In 2002 the National Research Council's Committee on Privatization
of Water Services in the United States issued its Assessment
of Issues and Experience on the topic of privatization.
The report quotes the National Association of Water Companies (NAWC)
as saying that private water companies have provided 15% of water
handled and have served approximately 15% of United States customers
since World War II. The committee finds that the private sector
has reacted to state economic regulations by focusing on private
contract arrangements with the publicly owned facilities, rather
than investing in the wastewater and water supply utilities directly.
The report looks at the economic, fiscal, and regulatory implications
of water service privatization, and predicts that "many public
water utilities are likely to respond to the pressures of possible
privatization by improving their performance, rather than privatizing
parts or all of their operations and ownership." This prediction
is supported by several key findings contained in the report.
The committee credits the existence of privatization alternatives
with the many improvements in the water services industry's performance
standards. The 1974 Safe Drinking Water Act has also improved the
operations of many utilities. Many small and medium-sized plants
have had to seek assistance from private companies in order to meet
the new standards. These small to medium-sized utilities often have
the most difficulty in meeting the new standards, and are the best
candidates for receiving help from outside public or private organizations.
The report also suggests that the regionalization of small utilities
could also greatly improve performance.
Although customers appear willing to pay higher prices for higher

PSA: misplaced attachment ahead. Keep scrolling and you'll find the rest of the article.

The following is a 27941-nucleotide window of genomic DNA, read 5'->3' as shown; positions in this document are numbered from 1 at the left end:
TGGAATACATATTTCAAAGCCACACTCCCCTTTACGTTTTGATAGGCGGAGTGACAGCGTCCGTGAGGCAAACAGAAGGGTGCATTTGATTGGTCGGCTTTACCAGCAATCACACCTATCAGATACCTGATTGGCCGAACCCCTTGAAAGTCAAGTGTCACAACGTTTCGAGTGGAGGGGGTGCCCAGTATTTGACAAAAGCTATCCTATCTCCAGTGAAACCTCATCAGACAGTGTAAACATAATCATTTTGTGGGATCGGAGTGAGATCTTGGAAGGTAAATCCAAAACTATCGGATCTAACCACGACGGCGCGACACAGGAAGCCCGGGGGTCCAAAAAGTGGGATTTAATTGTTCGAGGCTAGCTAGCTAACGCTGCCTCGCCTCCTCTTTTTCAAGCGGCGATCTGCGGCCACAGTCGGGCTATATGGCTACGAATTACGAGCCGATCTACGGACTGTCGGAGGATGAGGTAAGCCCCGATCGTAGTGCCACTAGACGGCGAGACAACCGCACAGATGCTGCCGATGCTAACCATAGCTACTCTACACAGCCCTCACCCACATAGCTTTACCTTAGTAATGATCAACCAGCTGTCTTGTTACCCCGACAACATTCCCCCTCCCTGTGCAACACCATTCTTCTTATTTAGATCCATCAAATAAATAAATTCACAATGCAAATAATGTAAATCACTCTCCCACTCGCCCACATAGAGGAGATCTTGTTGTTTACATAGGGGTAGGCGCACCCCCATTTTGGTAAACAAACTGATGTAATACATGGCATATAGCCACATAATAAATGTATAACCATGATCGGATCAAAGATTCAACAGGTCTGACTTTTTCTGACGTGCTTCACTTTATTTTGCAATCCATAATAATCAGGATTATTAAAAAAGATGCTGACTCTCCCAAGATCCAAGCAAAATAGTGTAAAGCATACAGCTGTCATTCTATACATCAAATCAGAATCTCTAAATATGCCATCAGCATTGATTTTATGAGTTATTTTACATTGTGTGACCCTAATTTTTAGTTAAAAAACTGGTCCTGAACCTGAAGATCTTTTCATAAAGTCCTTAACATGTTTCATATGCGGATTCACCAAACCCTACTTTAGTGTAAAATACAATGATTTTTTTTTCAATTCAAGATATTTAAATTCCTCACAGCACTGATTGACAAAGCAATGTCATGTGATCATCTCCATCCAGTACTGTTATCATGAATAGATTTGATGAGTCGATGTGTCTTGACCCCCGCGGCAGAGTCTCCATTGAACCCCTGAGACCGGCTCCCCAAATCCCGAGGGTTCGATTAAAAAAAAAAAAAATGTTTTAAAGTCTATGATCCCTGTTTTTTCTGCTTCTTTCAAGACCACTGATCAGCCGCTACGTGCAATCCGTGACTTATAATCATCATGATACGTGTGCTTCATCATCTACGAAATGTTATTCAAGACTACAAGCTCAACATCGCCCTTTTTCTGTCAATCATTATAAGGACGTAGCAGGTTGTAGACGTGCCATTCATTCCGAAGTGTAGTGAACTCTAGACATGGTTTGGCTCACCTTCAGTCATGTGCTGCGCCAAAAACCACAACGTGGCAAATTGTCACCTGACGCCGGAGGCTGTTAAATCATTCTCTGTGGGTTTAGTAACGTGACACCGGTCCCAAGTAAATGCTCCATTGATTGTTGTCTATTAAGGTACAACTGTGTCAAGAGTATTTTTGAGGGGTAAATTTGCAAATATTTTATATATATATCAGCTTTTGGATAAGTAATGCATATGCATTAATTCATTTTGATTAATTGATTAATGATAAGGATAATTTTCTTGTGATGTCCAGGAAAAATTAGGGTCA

quality water services, the report finds that "public officials
are often unwilling to charge appropriate prices because of a history
of underpricing and a fear of criticism." Underpricing and
wastewater systems' low budget-priority status have made it difficult
for the industry as a whole to perform much-needed maintenance and
replacements, a situation which has been aggravated by the strain
put on systems by increasing urban populations.
The report also mentions environmental and labor issues as being
subjects of concern for both the industry and consumers. The committee
suggests that the impacts of water system privatization on watershed
environments be examined when investigating its feasibility, as
the "preservation of watershed lands that do not generate revenue
may be a loss to shareholders but are often a boon to local residents
and customers." Communities are also often concerned with the
possibility of privatization changing "traditional patterns
According to the report, the liberalization of federal tax laws
has encouraged the participation of private organizations in the
operation of wastewater utilities. There has been no such increase
in the private ownership of such utilities, and existing privately
owned systems have not been greatly affected by the new tax laws.
Contributed by Emily R. Scott, AGI/AIPG 2003 Summer Intern